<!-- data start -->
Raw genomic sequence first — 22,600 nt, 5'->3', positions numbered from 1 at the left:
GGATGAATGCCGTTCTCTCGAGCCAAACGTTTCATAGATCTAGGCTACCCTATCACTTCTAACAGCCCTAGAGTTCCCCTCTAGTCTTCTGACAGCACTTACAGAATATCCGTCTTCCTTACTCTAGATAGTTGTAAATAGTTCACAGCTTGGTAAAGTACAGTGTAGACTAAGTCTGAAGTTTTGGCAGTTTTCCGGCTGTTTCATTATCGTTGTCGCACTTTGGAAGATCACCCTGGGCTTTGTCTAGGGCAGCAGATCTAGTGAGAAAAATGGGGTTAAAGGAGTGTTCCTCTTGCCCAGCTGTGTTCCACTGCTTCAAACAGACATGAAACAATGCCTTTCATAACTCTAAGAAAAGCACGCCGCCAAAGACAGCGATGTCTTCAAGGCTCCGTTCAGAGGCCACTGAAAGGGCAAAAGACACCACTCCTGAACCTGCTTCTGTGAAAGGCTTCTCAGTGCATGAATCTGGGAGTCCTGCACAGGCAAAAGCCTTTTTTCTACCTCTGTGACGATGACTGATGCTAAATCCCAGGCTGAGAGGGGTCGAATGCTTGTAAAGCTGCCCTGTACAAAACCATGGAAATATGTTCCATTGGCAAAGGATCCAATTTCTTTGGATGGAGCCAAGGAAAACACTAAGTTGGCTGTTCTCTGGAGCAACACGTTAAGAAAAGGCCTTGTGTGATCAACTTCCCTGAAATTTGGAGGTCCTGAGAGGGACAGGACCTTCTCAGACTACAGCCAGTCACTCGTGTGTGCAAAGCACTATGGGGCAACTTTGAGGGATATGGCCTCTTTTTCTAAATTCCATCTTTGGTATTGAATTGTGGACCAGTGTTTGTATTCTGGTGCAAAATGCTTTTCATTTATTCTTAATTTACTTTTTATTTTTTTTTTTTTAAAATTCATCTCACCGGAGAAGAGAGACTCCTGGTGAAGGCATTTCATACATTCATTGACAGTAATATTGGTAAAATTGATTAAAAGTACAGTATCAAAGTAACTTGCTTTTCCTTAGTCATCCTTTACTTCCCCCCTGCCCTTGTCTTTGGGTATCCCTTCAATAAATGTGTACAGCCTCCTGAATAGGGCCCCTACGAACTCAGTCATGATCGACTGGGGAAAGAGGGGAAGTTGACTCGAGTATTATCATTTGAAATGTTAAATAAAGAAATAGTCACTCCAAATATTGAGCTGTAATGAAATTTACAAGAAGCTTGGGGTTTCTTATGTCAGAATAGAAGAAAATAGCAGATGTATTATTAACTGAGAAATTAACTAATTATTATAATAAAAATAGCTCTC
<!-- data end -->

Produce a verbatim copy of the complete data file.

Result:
Raw genomic sequence first — 22,600 nt, 5'->3', positions numbered from 1 at the left:
GGATGAATGCCGTTCTCTCGAGCCAAACGTTTCATAGATCTAGGCTACCCTATCACTTCTAACAGCCCTAGAGTTCCCCTCTAGTCTTCTGACAGCACTTACAGAATATCCGTCTTCCTTACTCTAGATAGTTGTAAATAGTTCACAGCTTGGTAAAGTACAGTGTAGACTAAGTCTGAAGTTTTGGCAGTTTTCCGGCTGTTTCATTATCGTTGTCGCACTTTGGAAGATCACCCTGGGCTTTGTCTAGGGCAGCAGATCTAGTGAGAAAAATGGGGTTAAAGGAGTGTTCCTCTTGCCCAGCTGTGTTCCACTGCTTCAAACAGACATGAAACAATGCCTTTCATAACTCTAAGAAAAGCACGCCGCCAAAGACAGCGATGTCTTCAAGGCTCCGTTCAGAGGCCACTGAAAGGGCAAAAGACACCACTCCTGAACCTGCTTCTGTGAAAGGCTTCTCAGTGCATGAATCTGGGAGTCCTGCACAGGCAAAAGCCTTTTTTCTACCTCTGTGACGATGACTGATGCTAAATCCCAGGCTGAGAGGGGTCGAATGCTTGTAAAGCTGCCCTGTACAAAACCATGGAAATATGTTCCATTGGCAAAGGATCCAATTTCTTTGGATGGAGCCAAGGAAAACACTAAGTTGGCTGTTCTCTGGAGCAACACGTTAAGAAAAGGCCTTGTGTGATCAACTTCCCTGAAATTTGGAGGTCCTGAGAGGGACAGGACCTTCTCAGACTACAGCCAGTCACTCGTGTGTGCAAAGCACTATGGGGCAACTTTGAGGGATATGGCCTCTTTTTCTAAATTCCATCTTTGGTATTGAATTGTGGACCAGTGTTTGTATTCTGGTGCAAAATGCTTTTCATTTATTCTTAATTTACTTTTTATTTTTTTTTTTTTAAAATTCATCTCACCGGAGAAGAGAGACTCCTGGTGAAGGCATTTCATACATTCATTGACAGTAATATTGGTAAAATTGATTAAAAGTACAGTATCAAAGTAACTTGCTTTTCCTTAGTCATCCTTTACTTCCCCCCTGCCCTTGTCTTTGGGTATCCCTTCAATAAATGTGTACAGCCTCCTGAATAGGGCCCCTACGAACTCAGTCATGATCGACTGGGGAAAGAGGGGAAGTTGACTCGAGTATTATCATTTGAAATGTTAAATAAAGAAATAGTCACTCCAAATATTGAGCTGTAATGAAATTTACAAGAAGCTTGGGGTTTCTTATGTCAGAATAGAAGAAAATAGCAGATGTATTATTAACTGAGAAATTAACTAATTATTATAATAAAAATAGCTCTC